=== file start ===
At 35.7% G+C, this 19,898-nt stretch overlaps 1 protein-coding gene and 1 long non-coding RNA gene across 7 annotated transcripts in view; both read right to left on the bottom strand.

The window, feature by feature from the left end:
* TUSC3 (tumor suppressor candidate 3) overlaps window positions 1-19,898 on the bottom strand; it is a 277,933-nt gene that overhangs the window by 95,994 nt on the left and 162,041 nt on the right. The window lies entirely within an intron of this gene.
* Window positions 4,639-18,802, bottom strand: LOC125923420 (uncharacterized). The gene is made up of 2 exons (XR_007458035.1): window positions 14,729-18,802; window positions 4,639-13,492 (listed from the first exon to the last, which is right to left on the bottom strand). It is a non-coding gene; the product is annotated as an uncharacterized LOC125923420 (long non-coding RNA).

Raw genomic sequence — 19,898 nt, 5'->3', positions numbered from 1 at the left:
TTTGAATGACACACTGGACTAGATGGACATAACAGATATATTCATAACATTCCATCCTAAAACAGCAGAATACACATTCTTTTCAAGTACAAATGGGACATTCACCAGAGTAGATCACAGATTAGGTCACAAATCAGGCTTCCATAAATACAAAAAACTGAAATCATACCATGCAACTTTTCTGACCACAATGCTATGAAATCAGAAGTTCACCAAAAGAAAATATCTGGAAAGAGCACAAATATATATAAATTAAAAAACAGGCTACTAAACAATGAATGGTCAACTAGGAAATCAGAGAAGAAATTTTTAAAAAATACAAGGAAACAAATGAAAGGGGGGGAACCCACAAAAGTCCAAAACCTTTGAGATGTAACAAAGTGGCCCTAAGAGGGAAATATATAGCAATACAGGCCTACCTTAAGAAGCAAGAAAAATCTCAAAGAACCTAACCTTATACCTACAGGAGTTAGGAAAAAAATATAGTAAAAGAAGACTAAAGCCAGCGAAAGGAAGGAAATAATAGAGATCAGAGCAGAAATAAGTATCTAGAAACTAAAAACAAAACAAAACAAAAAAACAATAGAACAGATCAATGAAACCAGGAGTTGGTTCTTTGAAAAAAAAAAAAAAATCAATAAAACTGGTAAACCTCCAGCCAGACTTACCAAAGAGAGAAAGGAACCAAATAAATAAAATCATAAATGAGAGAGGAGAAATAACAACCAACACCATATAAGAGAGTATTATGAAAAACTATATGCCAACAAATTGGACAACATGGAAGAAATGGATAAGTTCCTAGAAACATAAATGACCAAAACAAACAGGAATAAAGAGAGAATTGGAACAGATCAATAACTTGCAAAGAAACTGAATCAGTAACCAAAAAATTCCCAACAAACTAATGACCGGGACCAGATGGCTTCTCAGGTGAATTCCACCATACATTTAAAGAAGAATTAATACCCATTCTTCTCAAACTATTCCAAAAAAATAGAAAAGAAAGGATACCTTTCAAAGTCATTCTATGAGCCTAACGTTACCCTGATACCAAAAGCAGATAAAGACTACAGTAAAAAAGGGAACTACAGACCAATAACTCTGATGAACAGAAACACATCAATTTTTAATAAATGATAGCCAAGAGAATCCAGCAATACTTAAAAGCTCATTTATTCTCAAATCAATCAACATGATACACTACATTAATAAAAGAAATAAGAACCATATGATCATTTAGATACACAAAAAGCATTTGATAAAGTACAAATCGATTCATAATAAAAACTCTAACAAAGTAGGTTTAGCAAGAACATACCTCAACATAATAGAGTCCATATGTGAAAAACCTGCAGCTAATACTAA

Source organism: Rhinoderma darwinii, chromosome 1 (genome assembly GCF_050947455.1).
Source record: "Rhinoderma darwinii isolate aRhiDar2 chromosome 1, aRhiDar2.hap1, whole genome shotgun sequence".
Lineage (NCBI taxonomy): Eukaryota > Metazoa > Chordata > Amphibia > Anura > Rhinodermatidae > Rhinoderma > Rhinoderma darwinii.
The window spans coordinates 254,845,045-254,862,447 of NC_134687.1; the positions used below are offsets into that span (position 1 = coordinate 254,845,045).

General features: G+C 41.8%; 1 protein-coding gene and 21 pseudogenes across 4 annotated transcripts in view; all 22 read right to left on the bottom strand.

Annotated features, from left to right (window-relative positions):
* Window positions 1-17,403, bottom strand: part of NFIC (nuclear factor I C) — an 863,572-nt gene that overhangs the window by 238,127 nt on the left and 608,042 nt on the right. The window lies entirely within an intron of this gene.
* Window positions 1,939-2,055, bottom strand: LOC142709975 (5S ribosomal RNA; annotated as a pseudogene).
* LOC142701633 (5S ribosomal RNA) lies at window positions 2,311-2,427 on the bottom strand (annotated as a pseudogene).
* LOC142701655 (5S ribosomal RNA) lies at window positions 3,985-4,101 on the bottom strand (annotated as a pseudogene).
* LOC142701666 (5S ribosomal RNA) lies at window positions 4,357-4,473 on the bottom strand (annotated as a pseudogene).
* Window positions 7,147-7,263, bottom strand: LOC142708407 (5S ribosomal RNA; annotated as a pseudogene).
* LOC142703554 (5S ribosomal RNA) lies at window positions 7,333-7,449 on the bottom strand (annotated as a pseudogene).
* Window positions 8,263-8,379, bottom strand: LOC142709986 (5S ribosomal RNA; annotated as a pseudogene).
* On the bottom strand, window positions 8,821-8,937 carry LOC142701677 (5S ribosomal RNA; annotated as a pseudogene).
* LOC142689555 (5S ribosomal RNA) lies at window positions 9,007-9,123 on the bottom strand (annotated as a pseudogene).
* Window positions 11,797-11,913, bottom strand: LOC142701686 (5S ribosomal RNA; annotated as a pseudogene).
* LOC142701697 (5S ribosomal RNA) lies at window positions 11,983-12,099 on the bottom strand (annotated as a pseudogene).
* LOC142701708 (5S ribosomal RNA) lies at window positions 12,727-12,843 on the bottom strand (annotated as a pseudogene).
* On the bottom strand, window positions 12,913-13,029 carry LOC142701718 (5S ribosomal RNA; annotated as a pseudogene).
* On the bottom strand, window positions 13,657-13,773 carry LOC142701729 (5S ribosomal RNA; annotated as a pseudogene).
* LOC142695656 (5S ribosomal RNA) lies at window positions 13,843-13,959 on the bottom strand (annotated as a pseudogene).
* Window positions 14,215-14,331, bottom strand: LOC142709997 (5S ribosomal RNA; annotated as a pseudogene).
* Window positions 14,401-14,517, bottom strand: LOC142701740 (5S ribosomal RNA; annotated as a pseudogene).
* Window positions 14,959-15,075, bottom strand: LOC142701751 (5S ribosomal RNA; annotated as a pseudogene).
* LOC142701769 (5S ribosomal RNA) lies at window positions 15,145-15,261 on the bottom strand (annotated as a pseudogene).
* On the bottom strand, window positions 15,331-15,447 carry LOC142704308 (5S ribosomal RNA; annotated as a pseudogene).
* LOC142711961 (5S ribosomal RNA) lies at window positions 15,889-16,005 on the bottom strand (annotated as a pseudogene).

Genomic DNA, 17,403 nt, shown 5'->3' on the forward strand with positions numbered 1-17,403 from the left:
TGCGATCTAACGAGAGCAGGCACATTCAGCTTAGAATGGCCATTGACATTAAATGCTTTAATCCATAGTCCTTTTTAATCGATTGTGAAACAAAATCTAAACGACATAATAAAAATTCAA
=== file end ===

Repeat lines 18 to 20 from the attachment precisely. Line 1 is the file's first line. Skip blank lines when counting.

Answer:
* Window positions 7,147-7,263, bottom strand: LOC142708407 (5S ribosomal RNA; annotated as a pseudogene).
* LOC142703554 (5S ribosomal RNA) lies at window positions 7,333-7,449 on the bottom strand (annotated as a pseudogene).
* Window positions 8,263-8,379, bottom strand: LOC142709986 (5S ribosomal RNA; annotated as a pseudogene).